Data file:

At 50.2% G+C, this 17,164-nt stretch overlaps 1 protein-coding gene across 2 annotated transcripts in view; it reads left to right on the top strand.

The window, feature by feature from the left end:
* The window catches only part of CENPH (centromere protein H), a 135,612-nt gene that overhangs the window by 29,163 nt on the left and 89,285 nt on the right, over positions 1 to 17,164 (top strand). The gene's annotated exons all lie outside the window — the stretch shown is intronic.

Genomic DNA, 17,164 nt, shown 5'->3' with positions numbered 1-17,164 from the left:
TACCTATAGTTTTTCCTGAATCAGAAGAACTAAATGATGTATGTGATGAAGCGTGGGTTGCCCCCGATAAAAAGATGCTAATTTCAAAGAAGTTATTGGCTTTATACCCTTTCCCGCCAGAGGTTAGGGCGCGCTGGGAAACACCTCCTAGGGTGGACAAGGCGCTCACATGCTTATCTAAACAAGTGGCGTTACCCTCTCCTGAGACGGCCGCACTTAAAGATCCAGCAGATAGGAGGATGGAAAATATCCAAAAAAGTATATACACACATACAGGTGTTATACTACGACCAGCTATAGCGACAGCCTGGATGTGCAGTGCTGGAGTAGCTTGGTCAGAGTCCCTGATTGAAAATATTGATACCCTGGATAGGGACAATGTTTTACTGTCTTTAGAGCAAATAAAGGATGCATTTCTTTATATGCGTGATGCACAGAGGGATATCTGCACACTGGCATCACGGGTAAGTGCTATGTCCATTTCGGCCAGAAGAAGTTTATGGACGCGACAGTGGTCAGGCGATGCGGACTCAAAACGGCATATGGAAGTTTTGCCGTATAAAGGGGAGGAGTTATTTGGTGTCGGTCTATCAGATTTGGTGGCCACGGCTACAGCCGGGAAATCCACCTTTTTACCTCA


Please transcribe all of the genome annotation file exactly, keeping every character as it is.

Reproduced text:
At 50.2% G+C, this 17,164-nt stretch overlaps 1 protein-coding gene across 2 annotated transcripts in view; it reads left to right on the top strand.

The window, feature by feature from the left end:
* The window catches only part of CENPH (centromere protein H), a 135,612-nt gene that overhangs the window by 29,163 nt on the left and 89,285 nt on the right, over positions 1 to 17,164 (top strand). The gene's annotated exons all lie outside the window — the stretch shown is intronic.

Genomic DNA, 17,164 nt, shown 5'->3' with positions numbered 1-17,164 from the left:
TACCTATAGTTTTTCCTGAATCAGAAGAACTAAATGATGTATGTGATGAAGCGTGGGTTGCCCCCGATAAAAAGATGCTAATTTCAAAGAAGTTATTGGCTTTATACCCTTTCCCGCCAGAGGTTAGGGCGCGCTGGGAAACACCTCCTAGGGTGGACAAGGCGCTCACATGCTTATCTAAACAAGTGGCGTTACCCTCTCCTGAGACGGCCGCACTTAAAGATCCAGCAGATAGGAGGATGGAAAATATCCAAAAAAGTATATACACACATACAGGTGTTATACTACGACCAGCTATAGCGACAGCCTGGATGTGCAGTGCTGGAGTAGCTTGGTCAGAGTCCCTGATTGAAAATATTGATACCCTGGATAGGGACAATGTTTTACTGTCTTTAGAGCAAATAAAGGATGCATTTCTTTATATGCGTGATGCACAGAGGGATATCTGCACACTGGCATCACGGGTAAGTGCTATGTCCATTTCGGCCAGAAGAAGTTTATGGACGCGACAGTGGTCAGGCGATGCGGACTCAAAACGGCATATGGAAGTTTTGCCGTATAAAGGGGAGGAGTTATTTGGTGTCGGTCTATCAGATTTGGTGGCCACGGCTACAGCCGGGAAATCCACCTTTTTACCTCA